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The father of Ophelia and Laertes and the chief adviser to the throne of Denmark. Polonius is a windy, pedantic, interfering, suspicious, silly old man, a "rash, intruding fool," in Hamlet's phrase. Polonius is forever fomenting intrigue and hiding behind tapestries to spy. He hatches the theory that Ophelia caused Hamlet to go mad by rejecting him. Polonius' demise is fitting to his flaws. Hamlet accidentally kills the old man while he eavesdrops behind an arras in Gertrude's bedroom. Polonius' death causes his daughter to go mad.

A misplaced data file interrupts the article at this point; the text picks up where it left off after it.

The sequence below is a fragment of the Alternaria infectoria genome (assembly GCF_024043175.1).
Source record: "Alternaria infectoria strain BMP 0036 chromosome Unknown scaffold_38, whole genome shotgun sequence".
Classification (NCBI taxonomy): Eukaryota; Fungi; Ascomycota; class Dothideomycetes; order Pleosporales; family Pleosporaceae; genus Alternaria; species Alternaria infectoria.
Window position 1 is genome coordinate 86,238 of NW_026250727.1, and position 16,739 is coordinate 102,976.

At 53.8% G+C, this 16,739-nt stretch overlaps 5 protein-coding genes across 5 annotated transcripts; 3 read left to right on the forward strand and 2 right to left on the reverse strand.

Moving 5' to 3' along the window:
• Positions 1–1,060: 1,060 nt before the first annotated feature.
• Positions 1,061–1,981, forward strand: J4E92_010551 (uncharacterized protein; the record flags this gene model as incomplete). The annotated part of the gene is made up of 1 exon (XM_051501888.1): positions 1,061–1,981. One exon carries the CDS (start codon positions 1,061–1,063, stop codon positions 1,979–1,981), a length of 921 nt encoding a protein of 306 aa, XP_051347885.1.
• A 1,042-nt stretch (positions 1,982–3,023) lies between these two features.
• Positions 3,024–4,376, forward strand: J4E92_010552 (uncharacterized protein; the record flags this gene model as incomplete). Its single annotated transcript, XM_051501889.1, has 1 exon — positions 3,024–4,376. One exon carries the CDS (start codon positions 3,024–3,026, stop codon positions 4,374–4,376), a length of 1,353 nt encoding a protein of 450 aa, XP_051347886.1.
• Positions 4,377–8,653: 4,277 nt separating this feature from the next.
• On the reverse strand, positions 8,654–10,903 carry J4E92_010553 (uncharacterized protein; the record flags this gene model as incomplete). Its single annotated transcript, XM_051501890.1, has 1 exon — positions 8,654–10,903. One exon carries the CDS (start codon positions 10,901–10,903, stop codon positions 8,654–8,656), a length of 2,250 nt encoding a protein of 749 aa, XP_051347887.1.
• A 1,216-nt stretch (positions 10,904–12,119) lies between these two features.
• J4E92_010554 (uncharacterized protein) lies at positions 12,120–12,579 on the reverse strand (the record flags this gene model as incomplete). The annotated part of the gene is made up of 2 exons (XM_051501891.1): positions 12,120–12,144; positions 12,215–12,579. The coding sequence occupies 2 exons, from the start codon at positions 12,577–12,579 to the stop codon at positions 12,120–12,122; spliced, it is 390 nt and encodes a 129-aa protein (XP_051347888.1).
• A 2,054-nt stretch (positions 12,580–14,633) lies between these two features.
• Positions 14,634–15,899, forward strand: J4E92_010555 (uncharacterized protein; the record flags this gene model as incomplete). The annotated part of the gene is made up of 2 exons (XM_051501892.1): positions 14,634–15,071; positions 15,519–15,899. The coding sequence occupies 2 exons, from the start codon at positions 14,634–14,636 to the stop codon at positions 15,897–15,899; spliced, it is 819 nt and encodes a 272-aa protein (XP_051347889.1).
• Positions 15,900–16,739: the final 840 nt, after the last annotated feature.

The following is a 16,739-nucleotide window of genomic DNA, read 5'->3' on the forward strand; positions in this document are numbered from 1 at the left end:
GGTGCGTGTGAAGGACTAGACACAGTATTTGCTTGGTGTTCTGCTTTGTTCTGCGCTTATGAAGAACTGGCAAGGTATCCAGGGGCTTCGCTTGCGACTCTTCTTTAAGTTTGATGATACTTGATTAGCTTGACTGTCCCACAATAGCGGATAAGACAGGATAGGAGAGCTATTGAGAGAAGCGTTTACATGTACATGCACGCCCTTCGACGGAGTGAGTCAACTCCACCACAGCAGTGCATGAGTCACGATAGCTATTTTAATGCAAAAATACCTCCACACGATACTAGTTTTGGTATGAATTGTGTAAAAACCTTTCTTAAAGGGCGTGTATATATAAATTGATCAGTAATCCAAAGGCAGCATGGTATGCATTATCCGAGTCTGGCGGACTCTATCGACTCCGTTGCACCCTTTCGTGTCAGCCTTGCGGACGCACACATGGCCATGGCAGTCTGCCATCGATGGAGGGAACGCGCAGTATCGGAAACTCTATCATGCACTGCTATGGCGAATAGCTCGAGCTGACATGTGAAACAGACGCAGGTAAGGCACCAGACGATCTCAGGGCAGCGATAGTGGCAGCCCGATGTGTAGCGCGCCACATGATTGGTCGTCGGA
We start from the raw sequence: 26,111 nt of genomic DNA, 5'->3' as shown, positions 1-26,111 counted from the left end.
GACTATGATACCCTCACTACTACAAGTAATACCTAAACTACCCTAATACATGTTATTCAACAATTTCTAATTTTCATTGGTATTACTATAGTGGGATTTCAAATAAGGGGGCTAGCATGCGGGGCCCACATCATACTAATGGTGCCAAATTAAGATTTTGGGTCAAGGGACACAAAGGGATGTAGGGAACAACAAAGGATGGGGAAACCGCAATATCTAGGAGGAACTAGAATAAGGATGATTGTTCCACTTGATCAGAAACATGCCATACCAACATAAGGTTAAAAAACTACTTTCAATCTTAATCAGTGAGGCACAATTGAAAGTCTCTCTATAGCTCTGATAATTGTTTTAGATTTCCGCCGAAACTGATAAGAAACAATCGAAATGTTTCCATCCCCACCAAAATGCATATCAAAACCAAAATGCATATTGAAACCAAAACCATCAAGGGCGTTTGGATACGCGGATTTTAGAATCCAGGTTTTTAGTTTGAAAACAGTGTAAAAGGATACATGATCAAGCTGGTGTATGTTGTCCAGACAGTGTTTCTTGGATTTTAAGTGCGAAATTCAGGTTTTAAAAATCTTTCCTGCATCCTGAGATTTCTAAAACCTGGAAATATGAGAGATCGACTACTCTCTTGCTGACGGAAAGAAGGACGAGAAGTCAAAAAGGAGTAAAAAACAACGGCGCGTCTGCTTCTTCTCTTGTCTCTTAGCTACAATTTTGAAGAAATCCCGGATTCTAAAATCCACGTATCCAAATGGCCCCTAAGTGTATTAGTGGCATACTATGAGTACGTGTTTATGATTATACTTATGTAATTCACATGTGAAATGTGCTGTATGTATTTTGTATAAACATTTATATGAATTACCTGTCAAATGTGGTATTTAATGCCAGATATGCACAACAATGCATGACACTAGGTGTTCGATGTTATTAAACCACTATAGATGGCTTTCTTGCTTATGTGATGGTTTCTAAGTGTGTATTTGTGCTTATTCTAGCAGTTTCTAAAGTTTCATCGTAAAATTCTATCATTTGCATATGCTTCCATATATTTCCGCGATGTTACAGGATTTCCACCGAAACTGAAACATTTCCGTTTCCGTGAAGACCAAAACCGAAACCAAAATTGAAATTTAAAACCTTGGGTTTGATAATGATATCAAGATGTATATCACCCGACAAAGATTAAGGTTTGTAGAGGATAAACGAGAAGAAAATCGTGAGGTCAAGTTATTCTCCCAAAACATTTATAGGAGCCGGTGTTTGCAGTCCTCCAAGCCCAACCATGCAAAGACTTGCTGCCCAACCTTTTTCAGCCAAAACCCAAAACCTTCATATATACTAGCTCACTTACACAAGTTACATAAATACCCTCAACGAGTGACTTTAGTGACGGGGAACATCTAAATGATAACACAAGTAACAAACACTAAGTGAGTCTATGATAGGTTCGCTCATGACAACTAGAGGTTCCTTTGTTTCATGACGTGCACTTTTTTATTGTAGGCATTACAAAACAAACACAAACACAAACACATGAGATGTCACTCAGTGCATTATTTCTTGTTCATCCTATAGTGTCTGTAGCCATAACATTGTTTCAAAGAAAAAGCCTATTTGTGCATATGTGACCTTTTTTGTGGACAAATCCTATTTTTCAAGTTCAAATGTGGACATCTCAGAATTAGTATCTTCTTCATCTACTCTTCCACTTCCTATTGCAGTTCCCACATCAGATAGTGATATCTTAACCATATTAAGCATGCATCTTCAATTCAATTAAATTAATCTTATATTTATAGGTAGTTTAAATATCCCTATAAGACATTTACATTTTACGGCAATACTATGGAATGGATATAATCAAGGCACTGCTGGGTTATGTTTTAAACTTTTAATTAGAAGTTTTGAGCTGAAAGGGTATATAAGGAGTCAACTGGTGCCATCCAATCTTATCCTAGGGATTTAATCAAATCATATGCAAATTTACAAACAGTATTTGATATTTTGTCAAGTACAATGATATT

Polonius his behind the curtains to spy on the interaction between his daughter Ophelia and Hamlet, and to see if he and Claudius might determine the cause of Hamlet's irrational behavior and melancholy.